Thrifty Dave, Darling Alistair & the G20 by Lucy Pedler
It pains me to say this and even more to write it down but ‘Thrifty Dave’ (aka David Cameron) is correct in that the way forward through the economic gloom is to become more thrifty, although quite how the Tories intend to achieve this is not clear, least of all to themselves. We cannot ‘grow our way out of a recession’ as darling Alistair stated last week in the Budget report and at the G20 meeting held in London a few weeks ago our great leaders went even further by closing their eyes and throwing inconceivable amounts of money at the problem, perhaps hoping that the sheer number of bank notes would patch up the gaping hole in the economy.
I do not for one minute claim to be any sort of expert in economics but those ‘experts’ we have been relying on to manage the economy have proved themselves to be incapable of doing this rather important job. As a non-expert, it seems to me that any long term solution to the problem has to take into account that the environment and the economy are inextricably linked. In the last few decades our experts have reassured us that making money from money, selling even just the idea of a loan or mortgage is a worthwhile venture and that it is fine to work on the principle that virtual money will make the world go round. No surprises then that this has proved not to work because at the root of any economy is stuff, real stuff – making, buying and selling ‘stuff’ is actually what makes the world go round and when the ‘stuff’ runs out, as it is all over the planet, the current way we run our economies breaks down. Going back to business as usual will not work any longer because there is not enough ‘stuff’ to support this way of living.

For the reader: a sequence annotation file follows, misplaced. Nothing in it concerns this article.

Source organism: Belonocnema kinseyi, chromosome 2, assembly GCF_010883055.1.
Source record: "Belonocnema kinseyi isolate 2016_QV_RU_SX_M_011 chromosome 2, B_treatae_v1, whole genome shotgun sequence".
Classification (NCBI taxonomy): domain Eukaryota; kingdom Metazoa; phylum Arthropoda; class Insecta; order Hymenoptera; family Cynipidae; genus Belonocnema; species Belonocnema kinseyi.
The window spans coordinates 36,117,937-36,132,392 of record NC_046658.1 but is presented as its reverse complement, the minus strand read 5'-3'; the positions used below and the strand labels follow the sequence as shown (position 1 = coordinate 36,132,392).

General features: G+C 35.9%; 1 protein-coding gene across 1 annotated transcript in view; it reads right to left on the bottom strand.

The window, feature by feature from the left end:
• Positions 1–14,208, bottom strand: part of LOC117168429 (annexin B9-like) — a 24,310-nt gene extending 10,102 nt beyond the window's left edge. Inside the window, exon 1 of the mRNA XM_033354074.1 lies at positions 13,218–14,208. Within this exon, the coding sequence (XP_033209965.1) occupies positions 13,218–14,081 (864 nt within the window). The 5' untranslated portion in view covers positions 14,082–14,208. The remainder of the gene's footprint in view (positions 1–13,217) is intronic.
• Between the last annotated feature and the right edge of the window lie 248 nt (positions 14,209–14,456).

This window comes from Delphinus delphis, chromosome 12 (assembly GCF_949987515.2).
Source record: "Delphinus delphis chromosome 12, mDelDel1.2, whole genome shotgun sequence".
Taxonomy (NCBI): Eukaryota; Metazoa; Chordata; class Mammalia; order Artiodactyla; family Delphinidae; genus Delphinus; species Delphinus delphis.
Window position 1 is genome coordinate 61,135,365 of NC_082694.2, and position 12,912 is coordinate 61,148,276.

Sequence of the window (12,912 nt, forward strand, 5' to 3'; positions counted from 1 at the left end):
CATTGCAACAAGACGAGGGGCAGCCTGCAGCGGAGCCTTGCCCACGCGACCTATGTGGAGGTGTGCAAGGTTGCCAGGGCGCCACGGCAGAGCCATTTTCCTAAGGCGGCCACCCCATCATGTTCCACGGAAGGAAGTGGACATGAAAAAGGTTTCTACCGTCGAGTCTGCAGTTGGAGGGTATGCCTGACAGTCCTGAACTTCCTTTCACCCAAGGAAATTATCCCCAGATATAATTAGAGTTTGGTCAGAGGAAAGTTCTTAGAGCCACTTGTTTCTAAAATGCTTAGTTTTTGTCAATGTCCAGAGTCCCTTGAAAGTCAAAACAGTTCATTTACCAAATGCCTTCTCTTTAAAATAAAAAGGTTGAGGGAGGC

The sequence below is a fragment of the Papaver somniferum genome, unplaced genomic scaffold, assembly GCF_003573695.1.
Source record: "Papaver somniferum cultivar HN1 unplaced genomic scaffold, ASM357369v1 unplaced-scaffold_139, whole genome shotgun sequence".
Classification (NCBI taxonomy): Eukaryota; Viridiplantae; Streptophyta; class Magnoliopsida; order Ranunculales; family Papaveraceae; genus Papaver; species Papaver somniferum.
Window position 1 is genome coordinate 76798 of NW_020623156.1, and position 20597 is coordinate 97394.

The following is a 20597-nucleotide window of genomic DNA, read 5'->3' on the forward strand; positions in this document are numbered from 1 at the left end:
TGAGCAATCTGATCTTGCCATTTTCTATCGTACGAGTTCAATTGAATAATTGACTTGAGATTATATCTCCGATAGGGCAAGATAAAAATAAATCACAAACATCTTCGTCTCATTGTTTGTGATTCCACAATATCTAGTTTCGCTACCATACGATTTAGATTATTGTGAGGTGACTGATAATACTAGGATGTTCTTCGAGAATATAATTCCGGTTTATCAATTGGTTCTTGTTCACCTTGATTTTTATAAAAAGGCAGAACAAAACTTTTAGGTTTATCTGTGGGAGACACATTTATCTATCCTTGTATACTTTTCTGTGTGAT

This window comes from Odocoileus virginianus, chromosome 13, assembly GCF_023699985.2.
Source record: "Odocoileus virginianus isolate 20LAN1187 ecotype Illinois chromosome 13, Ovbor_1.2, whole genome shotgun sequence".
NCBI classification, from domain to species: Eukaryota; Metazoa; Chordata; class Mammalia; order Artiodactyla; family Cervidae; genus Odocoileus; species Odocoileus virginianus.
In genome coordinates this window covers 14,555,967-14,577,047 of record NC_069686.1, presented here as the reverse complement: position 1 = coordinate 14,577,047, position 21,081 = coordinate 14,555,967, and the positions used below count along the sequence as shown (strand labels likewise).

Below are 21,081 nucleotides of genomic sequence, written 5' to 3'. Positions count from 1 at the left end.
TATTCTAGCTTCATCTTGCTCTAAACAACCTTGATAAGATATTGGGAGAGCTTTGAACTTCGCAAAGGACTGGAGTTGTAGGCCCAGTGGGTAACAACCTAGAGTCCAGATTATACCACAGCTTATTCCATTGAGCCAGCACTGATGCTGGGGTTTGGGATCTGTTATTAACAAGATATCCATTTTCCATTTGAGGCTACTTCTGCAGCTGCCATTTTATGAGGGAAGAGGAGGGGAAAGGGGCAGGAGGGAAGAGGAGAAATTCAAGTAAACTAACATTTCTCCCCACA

In the short term this is obviously a very bad thing-millions of people around the world will suffer through house repossessions, job losses and the social and geo-political turmoil that this type of collapse results in. But and this is a very, very, big but… if we can get through and past this mountainous problem and not return to the ‘consume your way to a green tomorrow’ approach, then we have a hope of adjusting our collective lifestyles so that we can create a sustainable future.
I quote George Monbiot below from his article in the Guardian the day after the G20 summit where he paraphrases the G20 communiqué:
“We, the leaders of the Group G20, will use every cent we don’t possess to rescue corporate capitalism from its contradictions and set the world economy back on to the path of unsustainable growth.
“We have already spent trillions of dollars of your money on bailing out the banks so that they can be returned to their proper functions of fleecing the poor and wrecking the Earth’s living systems. Now we’re going to spend another $1.1 trillion.
“As an exemplary punishment for their long record of promoting crises, we will give the IMF and the World Bank even more of your money. These actions constitute the greatest mobilisation of resources to support global financial flows in modern times.
“Oh – and we nearly forgot. We must do something about the environment. We don’t have any definite plans as yet, but we’ll think of something in due course.”